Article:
Dear Dr. Neimeyer, I’m a clinical psychologist. I work with many adults who have very difficult relationships with their parents. Some say they anticipate they will feel relief when their parents die. Then they feel guilty for feeling that way. Do you have any advice/thought for people whose grief or anticipated grief is complicated in this way?
Dear Dr. Neimeyer, I’m a physician and psychiatrist, and I have a question for you given your decades of work in both the theory and clinical practice around grief/bereavement. I am trained as a pediatrician, and also as an adult + child/adolescent psychiatrist. I now work as a psychiatrist, embedded with the pediatric palliative care
Dear Dr. Neimeyer, If you have been experiencing anticipatory grief for a loved one, once they die do you still experience normal grief? Or is it all combined within the anticipatory? I have a daughter who is a medical guinea pig, and as far as we can tell she is the oldest surviving person in
Dear Dr. Neimeyer, I am married to a man more than a dozen years older than I am, and through most of our four decades together he has been the strong one who has taken care of most things. Over the last decade he has had many surgeries. He has many different things wrong, but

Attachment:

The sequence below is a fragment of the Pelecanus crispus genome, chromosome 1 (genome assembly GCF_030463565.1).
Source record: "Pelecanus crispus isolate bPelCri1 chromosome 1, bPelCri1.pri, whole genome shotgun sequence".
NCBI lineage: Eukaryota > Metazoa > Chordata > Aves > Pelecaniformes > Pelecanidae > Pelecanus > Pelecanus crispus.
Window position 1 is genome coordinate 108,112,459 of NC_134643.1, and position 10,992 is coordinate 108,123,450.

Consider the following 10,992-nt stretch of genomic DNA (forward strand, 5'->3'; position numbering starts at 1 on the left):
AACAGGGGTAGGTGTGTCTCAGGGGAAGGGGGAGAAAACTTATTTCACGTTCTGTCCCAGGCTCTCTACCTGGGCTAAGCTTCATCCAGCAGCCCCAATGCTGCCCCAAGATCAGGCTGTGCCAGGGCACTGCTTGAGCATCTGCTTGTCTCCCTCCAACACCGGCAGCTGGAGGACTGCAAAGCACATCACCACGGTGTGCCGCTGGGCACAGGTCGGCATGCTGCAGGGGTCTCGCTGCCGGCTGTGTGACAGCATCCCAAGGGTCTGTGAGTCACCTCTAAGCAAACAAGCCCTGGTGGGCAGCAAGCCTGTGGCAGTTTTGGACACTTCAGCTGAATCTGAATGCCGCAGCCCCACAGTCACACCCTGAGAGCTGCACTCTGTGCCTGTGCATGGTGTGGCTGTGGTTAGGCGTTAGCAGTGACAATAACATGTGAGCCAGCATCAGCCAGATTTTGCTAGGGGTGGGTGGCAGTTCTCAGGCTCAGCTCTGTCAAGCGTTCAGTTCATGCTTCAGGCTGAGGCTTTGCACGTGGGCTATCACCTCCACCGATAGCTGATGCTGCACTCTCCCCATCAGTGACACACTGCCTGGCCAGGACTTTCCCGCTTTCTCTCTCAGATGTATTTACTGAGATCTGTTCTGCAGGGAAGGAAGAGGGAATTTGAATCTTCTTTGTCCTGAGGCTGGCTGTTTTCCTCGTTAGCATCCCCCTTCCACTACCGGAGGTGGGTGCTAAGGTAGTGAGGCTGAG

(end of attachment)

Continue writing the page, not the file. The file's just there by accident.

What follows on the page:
Dear Dr. Niemeyer, I have a friend who is dying and I want to do something to honor her before she passes away. I was always taught to honor someone before they die. Do you have any ideas of what I could do for her? She is an elderly lady. Thank you! Mary Dear Mary,
Dear Dr. Neimeyer, Your recent reply to the woman widowed over 25 years ago resonated with me, even though my husband is still alive. I am a member of the Well Spouse Association, a national nonprofit organization which provides peer support to those caring for chronically ill or disabled spouses. “Chronic sorrow”…”bleaching out of emotions”…”surviving but not thriving”… “sense of not fitting